HOUSE OF REPRESENTATIVES, 28 OCTOBER 2020
Emil Zatopek once said, 'If you want to win something, run 100 metres. If you want to experience something, run a marathon.'
The Czech locomotive knew what he was talking about. In the 1952 Helsinki Olympics he'd won gold in the 5,000 and 10,000 metres, and he decided to enter the marathon. He had never run a marathon before, but he maintained a blistering pace in order to win that race.
There are many of us who enjoy running for the simple pleasure of it, well away from winning. As Dick Telford wrote in his terrific book Running: Through the Looking Glass: 'Running's not just a random something tacked onto each day. It's like eating and sleeping. Psychologically habitual, even addictive.’ There is a group of us who have used the Twitter tag #auspolrunners to share our running joys in our local electorates. Among us are the members for Warringah, Gippsland, Brand and Paterson and journalists Shane Wright and Sam Clark. We're among the many Australians for whom running is just part of living a good life. For me, the running genes go back to my grandfather Keith Leigh, who ran 50 miles on his 50th birthday. He clocked up a string of marathons and passed on to me some genes which have allowed me, thankfully, to keep on running at my current age, and hopefully for many years still to come.
For many Australians, running is synonymous with parkrun, a movement founded by Paul Sinton-Hewitt 15 years ago, which had emerged to the stage where, in the pre-COVID world, it involved more than 2,000 events in 21 countries with more than 350,000 people participating every week. Parkrun has been called ‘the most significant public health initiative of the 21st century’. Saturdays at 8 am, and it's free forever. I congratulate Paul Sinton-Hewitt for his recent receipt of the Royal Society of Arts prestigious Albert Medal, and I admire his aspiration for parkrun's 30th birthday, where he aims to be operating in 50 countries, 10,000 locations with 100 million people having participated one billion times.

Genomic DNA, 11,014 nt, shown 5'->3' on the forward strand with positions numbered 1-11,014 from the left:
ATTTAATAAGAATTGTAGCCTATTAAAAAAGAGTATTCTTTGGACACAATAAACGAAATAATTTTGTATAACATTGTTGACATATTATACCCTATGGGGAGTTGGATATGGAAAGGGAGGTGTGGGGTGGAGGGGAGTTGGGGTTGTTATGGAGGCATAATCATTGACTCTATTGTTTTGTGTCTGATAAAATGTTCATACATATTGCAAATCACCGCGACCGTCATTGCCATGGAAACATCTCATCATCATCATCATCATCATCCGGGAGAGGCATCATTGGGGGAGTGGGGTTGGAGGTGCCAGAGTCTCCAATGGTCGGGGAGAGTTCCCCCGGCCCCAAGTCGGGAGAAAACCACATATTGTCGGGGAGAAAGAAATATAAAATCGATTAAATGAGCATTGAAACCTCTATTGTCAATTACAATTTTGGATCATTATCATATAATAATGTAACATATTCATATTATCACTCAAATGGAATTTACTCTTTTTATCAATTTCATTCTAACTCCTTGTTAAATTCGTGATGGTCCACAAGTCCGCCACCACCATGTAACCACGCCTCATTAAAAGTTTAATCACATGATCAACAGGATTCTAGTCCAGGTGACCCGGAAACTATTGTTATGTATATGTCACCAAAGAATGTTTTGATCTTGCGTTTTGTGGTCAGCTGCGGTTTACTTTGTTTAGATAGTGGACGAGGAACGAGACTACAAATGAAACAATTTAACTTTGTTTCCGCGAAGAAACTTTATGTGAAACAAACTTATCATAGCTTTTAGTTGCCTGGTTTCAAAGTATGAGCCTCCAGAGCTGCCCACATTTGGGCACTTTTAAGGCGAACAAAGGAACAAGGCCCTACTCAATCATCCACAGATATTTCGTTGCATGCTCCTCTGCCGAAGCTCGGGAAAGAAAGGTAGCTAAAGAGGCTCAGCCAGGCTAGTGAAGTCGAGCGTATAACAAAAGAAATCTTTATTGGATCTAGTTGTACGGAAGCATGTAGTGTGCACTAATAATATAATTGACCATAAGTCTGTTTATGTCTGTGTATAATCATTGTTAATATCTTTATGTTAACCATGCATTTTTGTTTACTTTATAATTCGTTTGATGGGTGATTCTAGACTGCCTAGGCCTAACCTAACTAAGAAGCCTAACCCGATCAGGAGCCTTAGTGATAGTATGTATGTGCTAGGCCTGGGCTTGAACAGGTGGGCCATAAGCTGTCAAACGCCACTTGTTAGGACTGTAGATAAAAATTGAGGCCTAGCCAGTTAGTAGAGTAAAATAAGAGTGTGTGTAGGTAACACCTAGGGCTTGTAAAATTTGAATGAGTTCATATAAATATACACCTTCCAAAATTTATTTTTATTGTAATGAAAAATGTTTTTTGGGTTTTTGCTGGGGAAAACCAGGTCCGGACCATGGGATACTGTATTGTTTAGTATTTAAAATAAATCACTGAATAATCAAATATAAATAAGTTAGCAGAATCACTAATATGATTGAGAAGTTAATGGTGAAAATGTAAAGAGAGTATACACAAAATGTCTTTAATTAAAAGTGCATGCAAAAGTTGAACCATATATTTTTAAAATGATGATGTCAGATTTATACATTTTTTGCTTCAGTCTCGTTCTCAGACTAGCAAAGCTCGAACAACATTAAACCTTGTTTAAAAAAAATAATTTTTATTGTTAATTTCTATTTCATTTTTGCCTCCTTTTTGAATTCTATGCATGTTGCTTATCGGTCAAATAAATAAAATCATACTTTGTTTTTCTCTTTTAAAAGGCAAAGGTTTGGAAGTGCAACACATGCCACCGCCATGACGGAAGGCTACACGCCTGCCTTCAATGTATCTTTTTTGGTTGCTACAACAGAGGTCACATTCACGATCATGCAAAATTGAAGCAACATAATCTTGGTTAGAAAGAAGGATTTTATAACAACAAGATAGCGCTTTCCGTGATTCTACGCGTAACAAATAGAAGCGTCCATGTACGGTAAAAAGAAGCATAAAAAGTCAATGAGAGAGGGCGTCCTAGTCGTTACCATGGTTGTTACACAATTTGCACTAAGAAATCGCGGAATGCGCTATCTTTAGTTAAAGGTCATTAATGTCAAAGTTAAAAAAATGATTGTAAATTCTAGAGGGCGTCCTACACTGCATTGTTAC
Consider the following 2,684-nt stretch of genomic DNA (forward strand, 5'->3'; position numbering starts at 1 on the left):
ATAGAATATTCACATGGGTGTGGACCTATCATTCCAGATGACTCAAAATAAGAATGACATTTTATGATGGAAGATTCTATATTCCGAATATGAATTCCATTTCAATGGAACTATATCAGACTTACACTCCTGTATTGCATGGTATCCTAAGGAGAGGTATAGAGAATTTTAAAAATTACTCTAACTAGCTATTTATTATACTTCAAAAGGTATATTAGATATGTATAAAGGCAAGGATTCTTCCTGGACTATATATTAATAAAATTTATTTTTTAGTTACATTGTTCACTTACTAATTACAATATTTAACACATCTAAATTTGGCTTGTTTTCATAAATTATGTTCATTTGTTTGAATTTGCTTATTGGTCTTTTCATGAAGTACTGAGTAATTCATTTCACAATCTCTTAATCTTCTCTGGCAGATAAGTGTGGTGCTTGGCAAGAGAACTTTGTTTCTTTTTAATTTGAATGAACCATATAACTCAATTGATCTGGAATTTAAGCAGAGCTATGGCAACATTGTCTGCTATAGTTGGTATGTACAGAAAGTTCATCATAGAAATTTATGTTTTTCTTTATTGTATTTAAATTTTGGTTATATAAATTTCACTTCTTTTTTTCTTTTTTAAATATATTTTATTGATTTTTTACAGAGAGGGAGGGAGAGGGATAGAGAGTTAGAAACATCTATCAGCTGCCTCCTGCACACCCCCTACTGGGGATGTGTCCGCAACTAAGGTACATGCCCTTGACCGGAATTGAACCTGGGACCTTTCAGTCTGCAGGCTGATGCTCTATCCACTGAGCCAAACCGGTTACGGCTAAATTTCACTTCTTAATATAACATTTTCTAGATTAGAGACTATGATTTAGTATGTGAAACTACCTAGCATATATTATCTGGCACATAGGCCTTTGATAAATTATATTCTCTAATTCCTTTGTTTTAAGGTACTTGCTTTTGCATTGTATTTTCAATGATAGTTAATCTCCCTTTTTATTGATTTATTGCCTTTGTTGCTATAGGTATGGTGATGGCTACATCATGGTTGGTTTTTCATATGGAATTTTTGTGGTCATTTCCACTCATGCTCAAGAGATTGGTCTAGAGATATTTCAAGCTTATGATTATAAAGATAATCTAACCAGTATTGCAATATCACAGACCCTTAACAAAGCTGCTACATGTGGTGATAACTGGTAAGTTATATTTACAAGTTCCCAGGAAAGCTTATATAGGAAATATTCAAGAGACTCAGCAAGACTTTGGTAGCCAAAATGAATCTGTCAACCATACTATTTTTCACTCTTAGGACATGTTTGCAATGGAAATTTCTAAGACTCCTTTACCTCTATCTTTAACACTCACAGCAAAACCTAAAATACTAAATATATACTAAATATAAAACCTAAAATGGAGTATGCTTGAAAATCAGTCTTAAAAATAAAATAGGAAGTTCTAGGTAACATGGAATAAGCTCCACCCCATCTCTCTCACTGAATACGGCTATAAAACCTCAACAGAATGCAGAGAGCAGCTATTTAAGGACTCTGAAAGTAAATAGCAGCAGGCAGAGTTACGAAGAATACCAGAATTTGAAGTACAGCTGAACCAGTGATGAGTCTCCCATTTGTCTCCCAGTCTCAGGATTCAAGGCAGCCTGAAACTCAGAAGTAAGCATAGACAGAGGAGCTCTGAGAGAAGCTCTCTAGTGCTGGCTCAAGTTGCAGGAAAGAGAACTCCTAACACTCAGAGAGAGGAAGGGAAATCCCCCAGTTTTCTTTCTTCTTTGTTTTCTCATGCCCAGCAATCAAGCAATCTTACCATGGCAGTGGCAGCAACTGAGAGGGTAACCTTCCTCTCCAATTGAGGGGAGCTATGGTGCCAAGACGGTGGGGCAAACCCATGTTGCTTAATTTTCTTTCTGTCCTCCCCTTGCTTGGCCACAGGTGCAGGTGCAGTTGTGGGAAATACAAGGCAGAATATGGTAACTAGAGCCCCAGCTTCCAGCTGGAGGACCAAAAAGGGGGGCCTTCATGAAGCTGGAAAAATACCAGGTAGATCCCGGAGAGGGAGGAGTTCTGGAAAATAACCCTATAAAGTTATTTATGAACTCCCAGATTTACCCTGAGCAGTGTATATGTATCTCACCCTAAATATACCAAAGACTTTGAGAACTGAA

Parkrun in Australia has been closed down through much of this year, but is, thankfully, now resumed in Western Australia, Tasmania and the Northern Territory. This weekend, parkruns will resume right here in the ACT. I know many parkrun organisers are eagerly awaiting that, and I thank the health authorities for the way in which they've worked so constructively with parkrun in order to resume events. I think of my friends, such as Dave Robertson and Andrew Dodd and the Wooters of Newcastle, as they look to bring their parkrun back into effect.